This European transition scenario demonstrates the capability of a well balanced mix of renewable and fossil energy sources to provide secure, inexpensive and sustainable electricity for the supply of each of the European countries.
Renewable energy can provide the necessary amount of clean energy to achieve the targets for climate stabilisation and reduce the consumption of fossil fuels to the rare times when renewable energy supply and electricity demand do not coincide. The strategy of reducing fossil energy use to peaking power allows for firm capacity on demand and at the same time reduces the consumption of fossil fuels that are a very valuable, ideally stored form of energy that should be exclusively used for that purpose.
Europe has plenty renewable energy sources for power generation. Their total economic potential amounts to about 145 % of the expected future electricity demand. This suggests that the coverage of the demand by 100 % should be achievable within a time span of 50 years. However, 60 % of this potential comes from wind and solar energy, both fluctuating resources that can provide electricity, but almost no firm power capacity on demand. Moreover, the potentials are not distributed uniformly, but are concentrated in typical regions, e.g. hydropower in Scandinavia and the south central mountains, solar energy in the south, wind energy at the northern coasts and geothermal energy in South and Eastern Europe. Therefore, only 80 % of the power mix of the year 2050 will be derived from renewable sources.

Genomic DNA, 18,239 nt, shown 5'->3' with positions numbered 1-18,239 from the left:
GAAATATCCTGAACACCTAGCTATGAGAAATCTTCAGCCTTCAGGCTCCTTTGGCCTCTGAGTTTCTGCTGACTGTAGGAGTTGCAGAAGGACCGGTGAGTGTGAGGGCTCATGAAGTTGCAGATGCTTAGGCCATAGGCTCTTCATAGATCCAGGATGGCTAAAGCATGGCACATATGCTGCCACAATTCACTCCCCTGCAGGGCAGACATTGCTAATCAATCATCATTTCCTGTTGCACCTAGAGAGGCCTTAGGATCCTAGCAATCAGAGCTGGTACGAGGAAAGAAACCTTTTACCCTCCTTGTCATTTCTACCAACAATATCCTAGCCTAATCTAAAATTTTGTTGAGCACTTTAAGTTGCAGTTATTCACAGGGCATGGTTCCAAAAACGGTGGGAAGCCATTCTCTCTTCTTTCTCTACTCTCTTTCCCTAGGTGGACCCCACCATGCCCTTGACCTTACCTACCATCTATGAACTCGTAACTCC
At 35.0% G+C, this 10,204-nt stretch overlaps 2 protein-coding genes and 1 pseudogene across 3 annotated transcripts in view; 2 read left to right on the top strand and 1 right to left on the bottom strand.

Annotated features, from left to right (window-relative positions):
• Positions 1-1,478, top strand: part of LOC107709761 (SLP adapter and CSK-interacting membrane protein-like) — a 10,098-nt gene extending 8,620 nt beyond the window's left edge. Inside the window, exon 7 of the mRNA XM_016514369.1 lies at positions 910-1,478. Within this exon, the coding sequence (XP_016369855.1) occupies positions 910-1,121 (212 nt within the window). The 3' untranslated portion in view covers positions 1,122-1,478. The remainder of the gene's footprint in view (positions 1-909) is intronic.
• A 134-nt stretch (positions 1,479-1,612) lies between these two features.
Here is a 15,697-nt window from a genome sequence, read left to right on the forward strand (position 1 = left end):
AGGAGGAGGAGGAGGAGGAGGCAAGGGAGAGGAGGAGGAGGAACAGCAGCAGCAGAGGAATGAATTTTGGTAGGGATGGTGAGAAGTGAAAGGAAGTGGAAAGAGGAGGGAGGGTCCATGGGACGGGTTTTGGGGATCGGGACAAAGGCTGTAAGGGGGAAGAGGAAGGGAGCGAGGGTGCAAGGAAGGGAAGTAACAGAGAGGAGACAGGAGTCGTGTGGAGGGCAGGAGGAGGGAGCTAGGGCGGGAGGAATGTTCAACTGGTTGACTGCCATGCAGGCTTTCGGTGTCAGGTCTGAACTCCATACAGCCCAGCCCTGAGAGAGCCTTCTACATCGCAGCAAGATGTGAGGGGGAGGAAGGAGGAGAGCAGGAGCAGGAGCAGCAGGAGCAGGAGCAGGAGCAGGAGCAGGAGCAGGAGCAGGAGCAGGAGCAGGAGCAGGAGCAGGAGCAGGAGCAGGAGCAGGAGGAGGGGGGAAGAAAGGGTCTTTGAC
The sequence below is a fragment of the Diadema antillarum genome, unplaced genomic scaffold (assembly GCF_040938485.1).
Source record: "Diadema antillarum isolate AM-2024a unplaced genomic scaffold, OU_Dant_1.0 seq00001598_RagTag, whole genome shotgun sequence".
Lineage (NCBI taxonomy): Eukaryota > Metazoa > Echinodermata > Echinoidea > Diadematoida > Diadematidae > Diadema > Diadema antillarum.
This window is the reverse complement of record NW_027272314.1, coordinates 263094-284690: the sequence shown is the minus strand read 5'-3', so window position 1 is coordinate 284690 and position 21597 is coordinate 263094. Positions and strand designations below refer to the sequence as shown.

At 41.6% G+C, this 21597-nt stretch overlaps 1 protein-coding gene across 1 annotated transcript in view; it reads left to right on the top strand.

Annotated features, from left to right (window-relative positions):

An efficient backup infrastructure will be necessary to complement the renewable electricity mix, on one side to provide firm capacity on demand by quickly reacting, natural gas fired peaking plants, and on the other side by an efficient grid infrastructure that allows to distribute renewable electricity from the best centres of production to the main centres of demand. The best solution is a combination of HVDC electricity highways and the conventional AC grid. On the lower voltage level, decentralised structures will also gain importance, combining e.g. PV, wind and micro-turbines operating together just like one, virtual power plant. Such a grid infrastructure will not be motivated by the use of renewables alone. In fact, its construction will probably take place anyway, with the purpose to stabilize the growing Pan-European grid, to provide higher security of supply, and to foster competition. Using fossil energies exclusively for backup purposes will reduce their consumption to a sustainable level and will reduce the quickly escalating cost of power generation. Fossil fuels will be used to provide firm capacity, while renewables will serve to reduce fossil fuel consumption.